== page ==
Sunday, April 13, 2008

Benedict Knows Christ Better as the "Bear" Than As the Scholar

As we have seen, “From an early age {Joseph Ratzinger] felt the vocation to be a theologian; even after ordination, he found teaching and writing, rather than pastoral ministry, to be most congenial to his talents and personality. Then came the unexpected appointment to the archbishopric of Munich-Freising in 1977 by Pope Paul VI. Archbishop Ratzinger explained the irony of his life by telling the legend of the first bishop of Munich-Freising, St. Corbinian. As the saint was riding to Rome, a bear ran out of the forest and devoured his horse. The saint ordered the bear to carry his pack to Rome for him. Ratzinger made the bear part of his coat of arms, likening himself to that bear: instead of indulging in the theological thinking, writing, and teaching, he had no choice but to carry the heavy pack of St. Corbinian, the burden of the pastoral office.”[1]

Kereszty goes on to explain that Ratzinger saw the metaphor of the bear not only in his own life, but prototypically for him (Ratzinger), in the life of Augustine. Kereszty comments: “We can better understand Benedict’s unique blend of theology, exegesis, and contemplation if we compare it with the theological style of the Church Fathers and with that of St. Augustine in particular. When visiting St. Augustine’s tomb in Pavia, Pope Benedict explained that the second stage in Augustine’s conversion took place at the time when Augustine accepted ordination to the priesthood and gave up his contemplative scholarly existence for the sake of the ministry. He devoted himself to learning how to teach the most sublime mysteries of faith to the simplest folks in the city of Hippo. Through all this, he did not cease being a theologian; he merely abandoned the esoteric language and lifestyle of the scholar. Eventually, he succeeded in expressing the deepest theology in the simplest language, comprehensible for his provincial audience and yet an enduring challenge for the learned.”[2]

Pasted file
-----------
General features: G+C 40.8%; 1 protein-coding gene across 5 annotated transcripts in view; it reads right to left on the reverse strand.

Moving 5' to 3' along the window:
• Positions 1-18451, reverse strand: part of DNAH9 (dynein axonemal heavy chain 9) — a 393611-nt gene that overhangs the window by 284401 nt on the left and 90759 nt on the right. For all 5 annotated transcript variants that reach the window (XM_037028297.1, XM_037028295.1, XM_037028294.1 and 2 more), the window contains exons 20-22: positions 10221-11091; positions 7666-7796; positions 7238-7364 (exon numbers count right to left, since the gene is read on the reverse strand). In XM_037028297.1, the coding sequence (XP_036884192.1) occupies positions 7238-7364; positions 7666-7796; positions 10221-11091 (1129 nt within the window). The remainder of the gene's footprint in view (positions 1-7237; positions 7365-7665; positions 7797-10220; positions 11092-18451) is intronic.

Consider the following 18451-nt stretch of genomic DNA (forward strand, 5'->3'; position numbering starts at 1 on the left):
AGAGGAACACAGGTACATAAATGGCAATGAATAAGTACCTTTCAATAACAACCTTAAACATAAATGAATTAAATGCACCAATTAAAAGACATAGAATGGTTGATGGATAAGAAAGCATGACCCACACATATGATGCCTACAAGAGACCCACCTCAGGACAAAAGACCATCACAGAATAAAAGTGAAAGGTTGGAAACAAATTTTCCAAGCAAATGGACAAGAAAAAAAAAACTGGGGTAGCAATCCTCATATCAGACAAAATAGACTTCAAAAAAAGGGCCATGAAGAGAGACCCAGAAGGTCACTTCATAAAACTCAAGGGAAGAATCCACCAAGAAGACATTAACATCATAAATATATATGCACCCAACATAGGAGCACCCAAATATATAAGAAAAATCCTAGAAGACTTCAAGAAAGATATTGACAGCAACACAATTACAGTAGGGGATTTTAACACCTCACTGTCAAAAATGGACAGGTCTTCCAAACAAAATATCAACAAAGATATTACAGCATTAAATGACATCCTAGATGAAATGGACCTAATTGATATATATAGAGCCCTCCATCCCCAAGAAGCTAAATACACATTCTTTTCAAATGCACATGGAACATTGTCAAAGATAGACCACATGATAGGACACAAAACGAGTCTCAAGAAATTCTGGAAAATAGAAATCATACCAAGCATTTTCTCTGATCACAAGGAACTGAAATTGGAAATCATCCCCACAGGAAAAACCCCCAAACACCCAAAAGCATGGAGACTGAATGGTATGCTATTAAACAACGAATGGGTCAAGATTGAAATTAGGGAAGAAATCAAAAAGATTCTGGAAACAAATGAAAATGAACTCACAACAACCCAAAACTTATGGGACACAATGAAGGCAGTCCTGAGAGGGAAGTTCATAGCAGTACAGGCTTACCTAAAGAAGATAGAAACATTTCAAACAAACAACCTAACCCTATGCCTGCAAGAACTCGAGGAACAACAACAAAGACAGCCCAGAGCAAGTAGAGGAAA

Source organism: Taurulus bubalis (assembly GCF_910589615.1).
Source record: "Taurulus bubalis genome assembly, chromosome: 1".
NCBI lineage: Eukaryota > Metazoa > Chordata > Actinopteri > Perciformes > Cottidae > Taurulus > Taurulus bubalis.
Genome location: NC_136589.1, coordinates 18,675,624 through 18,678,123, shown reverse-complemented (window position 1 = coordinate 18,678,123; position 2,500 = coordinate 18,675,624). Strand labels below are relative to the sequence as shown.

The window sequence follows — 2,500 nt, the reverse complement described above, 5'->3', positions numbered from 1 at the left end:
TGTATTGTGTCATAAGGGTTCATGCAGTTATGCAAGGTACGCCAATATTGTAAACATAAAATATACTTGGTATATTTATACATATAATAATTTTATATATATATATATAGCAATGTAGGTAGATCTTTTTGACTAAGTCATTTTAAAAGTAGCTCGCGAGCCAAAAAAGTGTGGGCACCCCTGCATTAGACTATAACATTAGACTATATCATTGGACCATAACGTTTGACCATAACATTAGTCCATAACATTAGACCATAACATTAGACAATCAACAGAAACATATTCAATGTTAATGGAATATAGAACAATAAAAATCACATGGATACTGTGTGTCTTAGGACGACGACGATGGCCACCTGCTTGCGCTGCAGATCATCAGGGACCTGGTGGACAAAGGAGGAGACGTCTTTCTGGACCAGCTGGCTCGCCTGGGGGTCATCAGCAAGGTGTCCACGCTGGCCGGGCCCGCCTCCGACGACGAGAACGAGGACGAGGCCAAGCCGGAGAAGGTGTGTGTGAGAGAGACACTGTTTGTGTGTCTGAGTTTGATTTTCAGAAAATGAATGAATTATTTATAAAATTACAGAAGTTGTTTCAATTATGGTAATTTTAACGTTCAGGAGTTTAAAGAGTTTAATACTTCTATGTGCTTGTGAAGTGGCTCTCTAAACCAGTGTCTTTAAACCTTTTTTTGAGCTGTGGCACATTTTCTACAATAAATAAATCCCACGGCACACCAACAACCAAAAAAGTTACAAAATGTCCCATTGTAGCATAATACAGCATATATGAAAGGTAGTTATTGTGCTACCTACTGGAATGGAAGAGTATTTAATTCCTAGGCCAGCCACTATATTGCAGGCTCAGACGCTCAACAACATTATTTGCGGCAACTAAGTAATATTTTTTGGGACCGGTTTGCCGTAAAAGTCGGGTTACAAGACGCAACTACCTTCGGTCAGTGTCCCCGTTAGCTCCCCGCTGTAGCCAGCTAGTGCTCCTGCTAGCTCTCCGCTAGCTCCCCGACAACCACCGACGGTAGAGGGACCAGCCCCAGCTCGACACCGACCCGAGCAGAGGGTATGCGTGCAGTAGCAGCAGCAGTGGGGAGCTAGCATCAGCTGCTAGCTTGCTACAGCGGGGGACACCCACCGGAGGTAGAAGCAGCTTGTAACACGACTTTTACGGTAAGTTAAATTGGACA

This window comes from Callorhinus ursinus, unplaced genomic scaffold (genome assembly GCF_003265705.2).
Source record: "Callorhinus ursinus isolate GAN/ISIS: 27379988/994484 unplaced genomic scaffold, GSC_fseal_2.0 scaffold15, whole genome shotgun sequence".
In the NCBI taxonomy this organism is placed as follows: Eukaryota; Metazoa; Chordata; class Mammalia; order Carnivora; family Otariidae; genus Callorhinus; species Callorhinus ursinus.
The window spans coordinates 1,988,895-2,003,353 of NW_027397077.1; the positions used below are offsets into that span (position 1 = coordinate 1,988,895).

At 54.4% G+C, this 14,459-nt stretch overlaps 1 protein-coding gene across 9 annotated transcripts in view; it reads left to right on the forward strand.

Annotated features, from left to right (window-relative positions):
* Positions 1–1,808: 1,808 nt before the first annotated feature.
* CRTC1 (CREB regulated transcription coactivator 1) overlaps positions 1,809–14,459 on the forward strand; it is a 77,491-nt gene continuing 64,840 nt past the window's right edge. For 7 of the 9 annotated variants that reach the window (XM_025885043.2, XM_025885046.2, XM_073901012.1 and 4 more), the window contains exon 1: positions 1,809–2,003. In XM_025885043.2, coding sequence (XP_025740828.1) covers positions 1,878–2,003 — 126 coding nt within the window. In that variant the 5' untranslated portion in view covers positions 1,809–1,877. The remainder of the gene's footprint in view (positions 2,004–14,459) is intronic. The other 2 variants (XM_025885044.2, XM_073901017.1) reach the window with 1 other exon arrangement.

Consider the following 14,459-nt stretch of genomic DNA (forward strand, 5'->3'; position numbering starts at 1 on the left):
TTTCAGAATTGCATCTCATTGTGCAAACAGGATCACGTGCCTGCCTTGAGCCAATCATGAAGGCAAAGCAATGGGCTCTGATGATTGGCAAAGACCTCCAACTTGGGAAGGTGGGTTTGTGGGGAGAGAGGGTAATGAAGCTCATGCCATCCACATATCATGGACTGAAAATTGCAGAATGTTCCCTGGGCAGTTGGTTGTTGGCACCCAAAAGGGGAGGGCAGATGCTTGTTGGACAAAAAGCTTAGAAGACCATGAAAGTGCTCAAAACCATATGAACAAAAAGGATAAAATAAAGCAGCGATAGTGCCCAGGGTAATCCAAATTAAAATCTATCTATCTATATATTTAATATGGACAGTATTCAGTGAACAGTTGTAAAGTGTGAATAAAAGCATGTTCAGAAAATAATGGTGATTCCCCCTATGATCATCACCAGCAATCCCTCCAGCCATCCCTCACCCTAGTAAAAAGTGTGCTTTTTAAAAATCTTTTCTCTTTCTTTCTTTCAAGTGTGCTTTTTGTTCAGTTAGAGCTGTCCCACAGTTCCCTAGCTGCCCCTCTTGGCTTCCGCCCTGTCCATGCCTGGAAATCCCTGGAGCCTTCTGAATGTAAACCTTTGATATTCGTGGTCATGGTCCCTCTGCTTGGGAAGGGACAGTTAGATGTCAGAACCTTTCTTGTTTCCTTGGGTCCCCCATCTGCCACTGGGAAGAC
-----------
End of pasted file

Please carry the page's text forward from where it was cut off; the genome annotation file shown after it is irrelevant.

The second reading from “The Office of Readings” for the fourth Sunday of Easter comes from Gregory the Great. He says: “Asks yourselves whether you belong to his flock, whether you know him, whether the light of his truth shines in your minds. I assure you that it is not by faith that you will come to know him, but by love; not by mere conviction, but by action. John the evangelist is my authority for this statement. He tells us that anyone who claims to know God without keeping his commandments is a liar."[3] The bear is the metaphor of a life given to the apostolate where one begins to understand Christ more profoundly than in any book or any concept!!

[1] Roch Kereszty, “The Challenge of Jesus of Nazareth for Theologians,” Communio 34 (Fall 2007) 457.
[2] Ibid. 456.
[3] Fourth Sunday of Easter, From a homily on the Gospels by Saint Gregory the Great, pope, Catholic Book, Publishing (1976) 753.

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